In his latest book, The Moral Landscape: How Science Can Determine Human Values, the renowned author Sam Harris argues that moral judgments are not within the sole purview of religion. Specifically, he proposes that science and reason possess all of the necessary tools to determine whether act A is morally superior to act B, or more generally whether the moral norms of culture A are superior to those of culture B. Such a position is antithetical to multiculturalism, the defining ethos within the intellectual and political Western elites over the past forty years or so.

Multiculturalism, not to be confused with pluralism (a good idea), argues that one cannot ask people of a cultural tradition to abide by the norms of a host culture. Rather, each culture has its own norms and accordingly it would be racist, sexist, imperialist, or Islamophobic [insert here other slurs] to pass judgments on the cultural and religious practices of other groups. This suicidal cultural ethos cannot sustain itself in Western societies (as per the recent comments to that effect by Chancellor Angela Merkel and President Nicolas Sarkozy). The reality is that the Western ideals of liberty and all of the associated freedoms (of press, of religion, of speech, of association) are superior to cultural norms where such liberties and freedoms are not permitted. Cultures where women are allowed to drive are superior to those where they are forbidden from doing so. Cultures where homosexuals are protected against hate crimes are superior to those where they are hung in public squares. Cultures where religious minorities are free to practice and preach their religions are superior to those where apostasy, atheism, and the proselytizing of "minority" religions are punishable by death.

There is nothing laudable in arguing that Western ideals are only one of many equally good ways of organizing societies. I grew up in Lebanon (historically one the most progressive countries in the Middle East) so I have immeasurable reverence for the freedoms that many American intellectuals take for granted. I remember a family member once telling me (I am paraphrasing): "Of course, we have free speech in Lebanon. You could say whatever you like." I retorted: "Really? Can you criticize openly the government?" His reply was: "No, no. You cannot do that. That's bad form." This reminds me of Henry Ford's famous quip: "Any customer can have a car painted any colour that he wants so long as it is black." Hence, in Lebanon, we had "complete" freedom of speech other than the long list of speech that was forbidden! Which culture is superior: One that forbids criticisms of a sitting government or one that assiduously protects such criticisms?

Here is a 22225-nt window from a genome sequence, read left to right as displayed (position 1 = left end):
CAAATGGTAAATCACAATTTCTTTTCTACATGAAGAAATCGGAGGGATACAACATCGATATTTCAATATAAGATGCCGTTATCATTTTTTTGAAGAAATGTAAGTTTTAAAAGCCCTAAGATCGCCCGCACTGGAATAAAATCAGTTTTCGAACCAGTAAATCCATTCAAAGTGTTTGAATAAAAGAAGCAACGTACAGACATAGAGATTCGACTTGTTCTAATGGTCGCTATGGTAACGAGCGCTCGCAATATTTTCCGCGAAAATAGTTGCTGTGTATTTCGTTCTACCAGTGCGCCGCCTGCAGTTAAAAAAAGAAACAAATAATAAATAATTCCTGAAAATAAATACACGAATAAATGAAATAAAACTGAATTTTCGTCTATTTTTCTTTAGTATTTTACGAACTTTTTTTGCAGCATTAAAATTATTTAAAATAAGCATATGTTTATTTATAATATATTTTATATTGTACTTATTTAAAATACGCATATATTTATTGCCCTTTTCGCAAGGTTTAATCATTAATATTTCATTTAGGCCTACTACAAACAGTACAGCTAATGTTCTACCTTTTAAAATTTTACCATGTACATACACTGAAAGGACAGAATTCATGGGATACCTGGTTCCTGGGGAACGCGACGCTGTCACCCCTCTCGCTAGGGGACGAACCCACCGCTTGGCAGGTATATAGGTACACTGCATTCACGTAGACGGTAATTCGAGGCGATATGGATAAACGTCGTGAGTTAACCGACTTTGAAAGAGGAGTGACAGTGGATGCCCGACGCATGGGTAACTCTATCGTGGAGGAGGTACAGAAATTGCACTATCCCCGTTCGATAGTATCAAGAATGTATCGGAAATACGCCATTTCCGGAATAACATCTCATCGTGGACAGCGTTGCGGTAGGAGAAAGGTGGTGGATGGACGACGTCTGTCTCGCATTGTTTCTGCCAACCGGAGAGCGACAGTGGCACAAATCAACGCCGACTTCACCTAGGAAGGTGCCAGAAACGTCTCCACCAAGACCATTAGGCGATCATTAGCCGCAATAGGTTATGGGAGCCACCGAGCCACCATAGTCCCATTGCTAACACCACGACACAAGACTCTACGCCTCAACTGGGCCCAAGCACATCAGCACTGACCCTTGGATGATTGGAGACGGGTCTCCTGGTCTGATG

Returning to Sam Harris, he would argue that cultures that permit the burning of holy books and the hostile criticism of any religion are superior to those that forbid such acts. Moral absolutes do indeed exist, and one does not need religion to generate these. Incidentally, watch the 30th minute mark of this debate for an anecdote that Sam Harris shares regarding the horrifying moral blindness implicit to the tenets of moral relativism. As Harris states, the person in question is a presidential advisor (to Barack Obama) on bioethics. A bioethicist who cannot unequivocally proclaim that it is morally wrong to gouge the eyes of every third child, is one who should not be advising anyone on anything.

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